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Peach Leaf Tea

A peach tree showed up one year beside our driveway in an obscure spot behind our neighbors garage. It went unnoticed for quite some time, but one day I saw peaches draped across the forsythia. I recalled how once or twice over the years, my children had buried peach seeds. Maybe it was from one of them? That’s where the trash cans sit as well. Maybe a seed or two missed the mark? I don’t know for sure how it got there, but now there are several more — seedlings from this little tree’s fallen peaches. Did you know peach trees would seed out like that? Apparently they even naturalize in some areas.

Now the tree is eight feet tall with the cutest rounded crown. When its pink blooms faded this spring, I picked and dried some of the fresh new leaves.

I think it’s interesting how infrequently we use the leaves of fruit plants. Peach leaves smell wonderful. It’s a subtle but peachy scent with a hint of sweet almond. I like to open the jar of dried leaves just to smell them sometimes. The leaves of raspberry, strawberry, blueberry, and various citruses all smell fruity and delicious, too. Most make good teas. We should use them more.

Peach Leaf Tea

◊ First, pick your own leaves, if at all possible, and dry them yourself. If you grow your own tree, you can be sure they are organic, plus you won’t miss out on the enjoyable process of interacting with the plant. Early season leaves are most tender and best. Yes, you can buy peach leaves, but they are surprisingly expensive.

◊ Once you have the dried leaves, crumble a few so that you have around a teaspoon of crushed leaves.

◊ Put the leaves in a tea ball or strainer.

◊ Pour boiling water over them.

◊ Cover the cup. This is an important step because essential oils and flavored steam escape when you don’t.

◊ Steep for 5–10 minutes. You can steep longer, but keep it weakish until you’ve tried it a time or two to be sure you tolerate it well.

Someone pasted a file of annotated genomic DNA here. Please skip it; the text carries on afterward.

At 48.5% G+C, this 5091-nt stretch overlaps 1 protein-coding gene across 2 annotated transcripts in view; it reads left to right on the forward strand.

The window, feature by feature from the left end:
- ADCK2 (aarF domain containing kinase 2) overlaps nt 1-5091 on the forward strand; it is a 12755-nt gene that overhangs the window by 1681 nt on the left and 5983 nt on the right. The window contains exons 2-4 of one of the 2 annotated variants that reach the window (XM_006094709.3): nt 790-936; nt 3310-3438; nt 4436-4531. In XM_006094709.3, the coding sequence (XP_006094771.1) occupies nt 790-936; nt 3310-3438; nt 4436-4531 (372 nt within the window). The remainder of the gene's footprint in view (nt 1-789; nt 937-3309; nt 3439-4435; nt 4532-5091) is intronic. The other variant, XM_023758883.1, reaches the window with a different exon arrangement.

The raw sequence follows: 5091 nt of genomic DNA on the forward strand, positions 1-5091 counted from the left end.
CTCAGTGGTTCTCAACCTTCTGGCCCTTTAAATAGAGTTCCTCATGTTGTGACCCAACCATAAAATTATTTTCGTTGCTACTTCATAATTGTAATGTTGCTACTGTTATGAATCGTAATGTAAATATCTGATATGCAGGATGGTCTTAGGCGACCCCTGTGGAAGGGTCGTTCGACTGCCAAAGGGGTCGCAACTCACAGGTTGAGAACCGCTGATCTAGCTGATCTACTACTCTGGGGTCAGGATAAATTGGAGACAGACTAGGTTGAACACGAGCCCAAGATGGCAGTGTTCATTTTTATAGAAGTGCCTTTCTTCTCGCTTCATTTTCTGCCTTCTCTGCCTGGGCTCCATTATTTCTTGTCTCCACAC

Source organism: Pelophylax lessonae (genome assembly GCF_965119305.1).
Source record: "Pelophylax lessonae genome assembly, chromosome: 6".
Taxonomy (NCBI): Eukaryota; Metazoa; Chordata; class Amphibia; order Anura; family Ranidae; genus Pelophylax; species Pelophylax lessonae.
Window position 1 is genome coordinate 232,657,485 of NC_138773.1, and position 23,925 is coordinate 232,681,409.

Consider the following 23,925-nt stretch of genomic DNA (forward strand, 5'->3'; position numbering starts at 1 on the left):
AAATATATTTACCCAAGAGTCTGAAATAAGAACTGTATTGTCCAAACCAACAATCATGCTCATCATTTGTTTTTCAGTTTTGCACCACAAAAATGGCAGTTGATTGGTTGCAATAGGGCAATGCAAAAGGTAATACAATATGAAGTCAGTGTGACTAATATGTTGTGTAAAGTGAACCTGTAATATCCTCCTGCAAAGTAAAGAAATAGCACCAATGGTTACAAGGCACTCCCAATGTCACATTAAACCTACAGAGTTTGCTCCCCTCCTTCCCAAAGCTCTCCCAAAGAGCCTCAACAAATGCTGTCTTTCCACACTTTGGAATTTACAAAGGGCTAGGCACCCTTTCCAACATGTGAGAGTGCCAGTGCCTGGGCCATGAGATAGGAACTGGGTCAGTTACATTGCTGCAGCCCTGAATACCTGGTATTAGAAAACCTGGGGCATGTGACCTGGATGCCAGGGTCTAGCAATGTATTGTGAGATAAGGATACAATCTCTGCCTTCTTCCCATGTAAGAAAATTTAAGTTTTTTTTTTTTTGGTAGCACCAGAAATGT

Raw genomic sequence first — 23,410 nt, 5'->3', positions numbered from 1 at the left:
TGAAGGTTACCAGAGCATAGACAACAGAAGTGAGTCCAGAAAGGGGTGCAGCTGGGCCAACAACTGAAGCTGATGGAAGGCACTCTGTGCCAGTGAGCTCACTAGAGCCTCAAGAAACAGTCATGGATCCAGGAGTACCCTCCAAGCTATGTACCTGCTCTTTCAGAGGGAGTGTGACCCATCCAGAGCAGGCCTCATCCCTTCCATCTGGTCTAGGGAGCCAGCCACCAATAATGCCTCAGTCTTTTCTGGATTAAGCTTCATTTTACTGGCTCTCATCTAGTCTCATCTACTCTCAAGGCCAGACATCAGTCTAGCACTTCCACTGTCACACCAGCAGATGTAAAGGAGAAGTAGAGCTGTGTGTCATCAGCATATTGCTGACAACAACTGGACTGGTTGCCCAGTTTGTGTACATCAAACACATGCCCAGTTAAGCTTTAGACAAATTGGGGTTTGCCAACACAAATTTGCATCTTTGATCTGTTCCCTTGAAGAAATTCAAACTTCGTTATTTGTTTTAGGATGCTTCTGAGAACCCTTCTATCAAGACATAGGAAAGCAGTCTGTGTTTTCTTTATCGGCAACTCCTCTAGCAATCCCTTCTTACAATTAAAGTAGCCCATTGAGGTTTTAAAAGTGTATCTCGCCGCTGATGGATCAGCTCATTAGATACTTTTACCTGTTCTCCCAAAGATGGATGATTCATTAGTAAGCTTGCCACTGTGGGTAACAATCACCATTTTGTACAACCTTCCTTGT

Peach leaf has a fruity flavor with a hint of bitterness. The bitterness is one of the reasons peach leaf is used for digestive issues, including nausea, indigestion, and constipation. A little bitterness is good for us, but the typical American diet has very, very little of it.

Honey is a good addition of course, especially if the bitterness bothers you. Ginger honey is particularly good and adds another layer of digestive help if you want that.

Try it and tell me what you think!

Blackberry Honey

I wasn’t sure what to call this, because it’s not honey from blackberries. In other words, the bees didn’t forage blackberry blooms. It’s a little thicker than a syrup, and not sweetened with sugar. It’s almost a butter, like the apple, peach or pumpkin kind. But it isn’t spiced, you cook it faster, and it isn’t quite as thick as those. Whatever you call it, it’s what happens when you flavor honey with blackberries, and it’s delicious!

I made a tiny amount because I had only a couple of handfuls of blackberries, but you could certainly double the recipe. Here’s how I did it.

Blackberry Honey

INGREDIENTS

1–6oz clamshell package of blackberries
½ cup apple cider
¼ cup orange juice
¼–⅓ cup honey, or to taste

DIRECTIONS

Put the first three ingredients in a saucepan and bring them to a full, rolling boil.

Lower heat to medium and cook for about 15 minutes, or until the liquid is reduced by half.

If you want to remove the seeds, strain it now.

Then return to the pot and stir in the honey. Bring back to a boil. This will activate the pectin in the apple cider and thicken the mixture a bit. Honey will foam, so watch to be sure it doesn’t boil over.

Boil until it starts to coat a cold spoon, about 10–15 minutes.

Pour into a half-pint jar and let it cool. Refrigerate. It will continue to thicken some as it gets cold.

I’ve spread Blackberry Honey on toast and stirred it into tea. It would make lemonade luscious and gorgeous. The color is deep and rich.

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